UBS - Credit Suisse Deal
24 March 2023
On Sunday, March 19, 2023, the Swiss Financial Market Supervisory Authority (FINMA) orchestrated a rescue merger of Credit Suisse. Under the deal, UBS would acquire Credit Suisse for US$3.2bn to prevent the latter’s collapse. 

In our Fundamental Flash, we unpack the key takeaways from the deal and implication to markets.

What Happened To Credit Suisse?
Credit Suisse has been experiencing a crisis of confidence, which has resulted in a considerable outflow of deposits. This was intensified by the upheavals in the US banking market over the past 2 weeks.

There was a risk of the bank becoming illiquid, even if it remained solvent, and the Swiss regulators deemed it necessary to act in order to prevent serious damage to the Swiss and international financial markets.

Thus, FINMA, the Swiss Confederation and the Swiss National Bank (SNB), approved the transaction for UBS Group to take over Credit Suisse Group in full, where UBS would acquire Credit Suisse for US$3.2bn in an all-share merger.

In addition, SNB will offer up to CHF 100bn liquidity line to UBS for this transaction.

Timeline of Events – Credit Suisse
What are the implications to shareholders?
Shareholders of Credit Suisse will receive 1 share in UBS for 22.48 shares in Credit Suisse upon completion of the merger.

What about bondholders?
According to a statement by FINMA, the extraordinary government support would trigger a complete write-down of Credit Suisse AT1 bonds in order to increase core capital.

This effectively means that under the terms of the emergency rescue package, the nominal value of all of Credit Suisse Additional Tier 1 (AT1) bonds amounting close to US$ 17bn would be written-down to zero which is the largest in the history of the asset class.

Why were the AT1s written down?

In the event of a normal write-down scenario, shareholders are the first to take the hit before AT1 bonds face losses. However, in this instance Credit Suisse shareholders would receive US$3.25bn, while A1 bondholders get nothing.

This goes against the established conventional corporate finance pecking order in the payment hierarchy. The decision has provoked a furious response from other AT1 bondholders as it has not accounted for the bond seniority over the lender’s shares in the capital structure.

What are AT1 bonds?

AT1 bonds are also known as “contingent convertibles,” or “CoCos”. It is ranked higher than common equity but below senior debt in the capital structure.

When will the merger be completed?
Developments are still fluid and the merger between UBS and Credit Suisse is still pending completion. Media reports suggest that the transaction may only be completed by the end of the year.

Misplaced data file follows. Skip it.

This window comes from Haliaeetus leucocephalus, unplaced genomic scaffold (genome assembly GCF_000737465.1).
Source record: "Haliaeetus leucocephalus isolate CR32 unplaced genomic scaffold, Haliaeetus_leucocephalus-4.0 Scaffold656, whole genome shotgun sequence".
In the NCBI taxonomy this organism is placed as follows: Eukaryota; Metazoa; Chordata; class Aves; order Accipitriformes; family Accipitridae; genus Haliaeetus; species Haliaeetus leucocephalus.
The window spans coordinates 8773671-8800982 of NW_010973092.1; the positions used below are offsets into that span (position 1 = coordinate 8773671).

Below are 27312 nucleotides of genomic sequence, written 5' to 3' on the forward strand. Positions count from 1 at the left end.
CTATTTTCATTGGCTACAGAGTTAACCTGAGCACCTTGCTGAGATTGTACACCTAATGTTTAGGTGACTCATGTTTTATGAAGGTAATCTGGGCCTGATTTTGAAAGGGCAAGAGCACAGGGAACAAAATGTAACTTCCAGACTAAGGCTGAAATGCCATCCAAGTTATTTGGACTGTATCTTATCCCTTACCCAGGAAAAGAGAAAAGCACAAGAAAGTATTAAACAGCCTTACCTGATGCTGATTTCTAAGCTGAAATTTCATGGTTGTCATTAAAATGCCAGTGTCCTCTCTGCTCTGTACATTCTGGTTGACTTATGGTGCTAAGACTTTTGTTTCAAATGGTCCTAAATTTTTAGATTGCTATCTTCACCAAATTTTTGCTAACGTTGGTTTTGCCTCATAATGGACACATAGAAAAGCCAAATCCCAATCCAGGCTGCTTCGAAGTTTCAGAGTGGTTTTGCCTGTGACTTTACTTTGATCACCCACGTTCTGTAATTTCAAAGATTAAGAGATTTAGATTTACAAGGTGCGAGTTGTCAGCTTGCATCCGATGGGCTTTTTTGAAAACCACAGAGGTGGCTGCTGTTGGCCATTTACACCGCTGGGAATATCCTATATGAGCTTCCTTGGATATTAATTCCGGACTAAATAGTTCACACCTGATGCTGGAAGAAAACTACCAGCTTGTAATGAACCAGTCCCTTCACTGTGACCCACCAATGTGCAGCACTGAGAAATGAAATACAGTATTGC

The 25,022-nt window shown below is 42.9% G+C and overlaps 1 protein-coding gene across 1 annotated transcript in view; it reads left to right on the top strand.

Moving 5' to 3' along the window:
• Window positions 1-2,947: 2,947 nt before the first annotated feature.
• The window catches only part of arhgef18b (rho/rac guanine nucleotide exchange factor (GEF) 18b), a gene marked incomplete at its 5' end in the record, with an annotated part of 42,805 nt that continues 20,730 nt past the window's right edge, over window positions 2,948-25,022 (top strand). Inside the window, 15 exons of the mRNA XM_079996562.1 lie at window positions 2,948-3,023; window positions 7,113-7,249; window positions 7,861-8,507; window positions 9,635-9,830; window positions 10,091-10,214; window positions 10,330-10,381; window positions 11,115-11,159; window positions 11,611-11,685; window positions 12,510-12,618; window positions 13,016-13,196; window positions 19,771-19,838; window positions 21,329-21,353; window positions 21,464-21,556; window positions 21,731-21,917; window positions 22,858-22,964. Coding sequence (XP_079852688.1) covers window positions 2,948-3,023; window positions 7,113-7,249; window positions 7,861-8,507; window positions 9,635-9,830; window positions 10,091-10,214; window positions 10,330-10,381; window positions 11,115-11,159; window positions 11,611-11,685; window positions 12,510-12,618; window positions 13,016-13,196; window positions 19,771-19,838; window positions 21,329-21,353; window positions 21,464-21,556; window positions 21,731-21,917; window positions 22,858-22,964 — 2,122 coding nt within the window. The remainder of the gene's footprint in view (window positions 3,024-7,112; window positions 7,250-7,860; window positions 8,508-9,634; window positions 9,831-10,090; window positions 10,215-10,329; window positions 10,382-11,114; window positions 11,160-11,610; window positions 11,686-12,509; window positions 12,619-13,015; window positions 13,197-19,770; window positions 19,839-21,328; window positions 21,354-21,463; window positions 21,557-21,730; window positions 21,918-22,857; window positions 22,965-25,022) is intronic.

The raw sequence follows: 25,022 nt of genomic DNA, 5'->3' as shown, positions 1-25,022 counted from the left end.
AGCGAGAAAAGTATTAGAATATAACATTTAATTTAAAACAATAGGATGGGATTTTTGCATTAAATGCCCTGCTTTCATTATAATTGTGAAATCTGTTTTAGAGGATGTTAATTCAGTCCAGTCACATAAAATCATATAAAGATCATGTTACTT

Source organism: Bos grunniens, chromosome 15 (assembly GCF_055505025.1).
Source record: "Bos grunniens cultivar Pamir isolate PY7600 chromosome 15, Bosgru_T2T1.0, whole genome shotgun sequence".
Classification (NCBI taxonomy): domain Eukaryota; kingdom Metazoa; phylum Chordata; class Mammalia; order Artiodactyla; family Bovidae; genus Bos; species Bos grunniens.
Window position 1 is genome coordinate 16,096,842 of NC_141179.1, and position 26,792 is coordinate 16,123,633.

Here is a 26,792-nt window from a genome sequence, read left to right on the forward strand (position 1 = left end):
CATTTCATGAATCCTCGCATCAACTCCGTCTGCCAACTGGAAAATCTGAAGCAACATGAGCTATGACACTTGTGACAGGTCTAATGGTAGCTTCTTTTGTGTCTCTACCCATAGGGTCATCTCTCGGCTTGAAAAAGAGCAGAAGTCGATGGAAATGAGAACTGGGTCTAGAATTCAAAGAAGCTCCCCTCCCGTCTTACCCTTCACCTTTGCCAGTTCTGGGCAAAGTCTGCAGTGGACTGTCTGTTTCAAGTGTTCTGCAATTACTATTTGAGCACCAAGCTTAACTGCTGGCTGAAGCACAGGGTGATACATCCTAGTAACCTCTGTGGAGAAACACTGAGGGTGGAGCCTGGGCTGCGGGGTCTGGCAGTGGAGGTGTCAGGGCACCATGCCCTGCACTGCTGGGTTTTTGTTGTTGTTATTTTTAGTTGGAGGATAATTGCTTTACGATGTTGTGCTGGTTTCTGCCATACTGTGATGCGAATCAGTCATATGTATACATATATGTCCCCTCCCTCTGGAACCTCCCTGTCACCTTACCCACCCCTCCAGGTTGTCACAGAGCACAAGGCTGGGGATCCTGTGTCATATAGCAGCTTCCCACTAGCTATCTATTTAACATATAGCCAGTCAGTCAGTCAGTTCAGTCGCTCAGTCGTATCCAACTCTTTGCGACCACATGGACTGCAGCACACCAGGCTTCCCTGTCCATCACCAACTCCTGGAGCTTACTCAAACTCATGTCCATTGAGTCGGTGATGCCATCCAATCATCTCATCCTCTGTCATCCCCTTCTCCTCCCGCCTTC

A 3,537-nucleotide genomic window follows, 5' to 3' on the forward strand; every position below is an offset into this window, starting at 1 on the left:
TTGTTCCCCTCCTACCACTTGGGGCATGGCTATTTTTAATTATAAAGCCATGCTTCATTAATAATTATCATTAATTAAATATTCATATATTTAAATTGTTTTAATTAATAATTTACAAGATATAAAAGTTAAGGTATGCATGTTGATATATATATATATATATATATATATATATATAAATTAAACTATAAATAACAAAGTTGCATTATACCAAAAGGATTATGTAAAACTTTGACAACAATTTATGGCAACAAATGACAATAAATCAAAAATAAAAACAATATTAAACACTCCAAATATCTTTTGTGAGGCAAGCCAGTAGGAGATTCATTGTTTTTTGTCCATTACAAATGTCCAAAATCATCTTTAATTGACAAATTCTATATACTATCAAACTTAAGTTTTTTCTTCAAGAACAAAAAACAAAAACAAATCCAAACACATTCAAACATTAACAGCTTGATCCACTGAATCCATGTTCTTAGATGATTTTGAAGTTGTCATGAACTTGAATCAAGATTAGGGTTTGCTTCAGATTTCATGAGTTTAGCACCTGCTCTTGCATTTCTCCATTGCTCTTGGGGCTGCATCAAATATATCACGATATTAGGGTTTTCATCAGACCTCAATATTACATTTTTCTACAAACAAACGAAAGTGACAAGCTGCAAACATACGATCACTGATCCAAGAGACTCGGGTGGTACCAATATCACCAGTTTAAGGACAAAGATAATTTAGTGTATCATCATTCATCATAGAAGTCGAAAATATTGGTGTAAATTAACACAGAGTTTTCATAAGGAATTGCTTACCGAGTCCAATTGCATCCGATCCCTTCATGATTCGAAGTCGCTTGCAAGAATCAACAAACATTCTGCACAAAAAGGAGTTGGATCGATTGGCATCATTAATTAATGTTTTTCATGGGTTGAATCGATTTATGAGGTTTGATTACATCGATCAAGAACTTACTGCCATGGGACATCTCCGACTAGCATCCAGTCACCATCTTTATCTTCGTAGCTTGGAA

What are our views on AT1 bonds as an asset class?
Given the unprecedented action taken by the Swiss regulator to prioritise shareholders over bondholders, this has raised concerns over prospects for other lenders’ AT1s. The European Central Bank has in its statement lent support to other European AT1s, stabilising the whole asset class in the following trading days.

We believe sentiment for AT1s will likely remain poor and expect volatility to persist. On a firm-wide basis, AHAM Capital is looking to reduce overall AT1 exposure into this cycle.

What is our outlook on markets and the macro environment?
The recent banking turmoil would likely result in tighter financial conditions for households and businesses which could in turn impact the US economy. At its FOMC meeting yesterday, the US Federal Reserve (Fed) voted unanimously to hike interest rates by 25 bps to 5%.

US Fed Chair Jerome Powell expressed caution about the recent banking turmoil engulfing markets. Nonetheless, strong inflation data and resilience in the labour market led the FOMC to ultimately decide to raise rates at its recent meeting. (Read more in our Fundamental Flash: Fed Raises Rates by 25 bps)

While the US could see a slowdown in economic growth as banks grow more cautious of lending, we could see the limelight shift to Asia which could pull fund flows into the region. Tailwinds from China’s reopening and a weaker US dollar could also provide an additional lift to Asia’s recovery which would be supportive for equities.

This article has been prepared by AHAM Asset Management Berhad (“AHAM Capital”) (formerly known as Affin Hwang Asset Management Berhad) specific for its use, a specific target audience, and for discussion purposes only. All information contained within this presentation belongs to AHAM Capital and may not be copied, distributed or otherwise disseminated in whole or in part without written consent of AHAM Capital.

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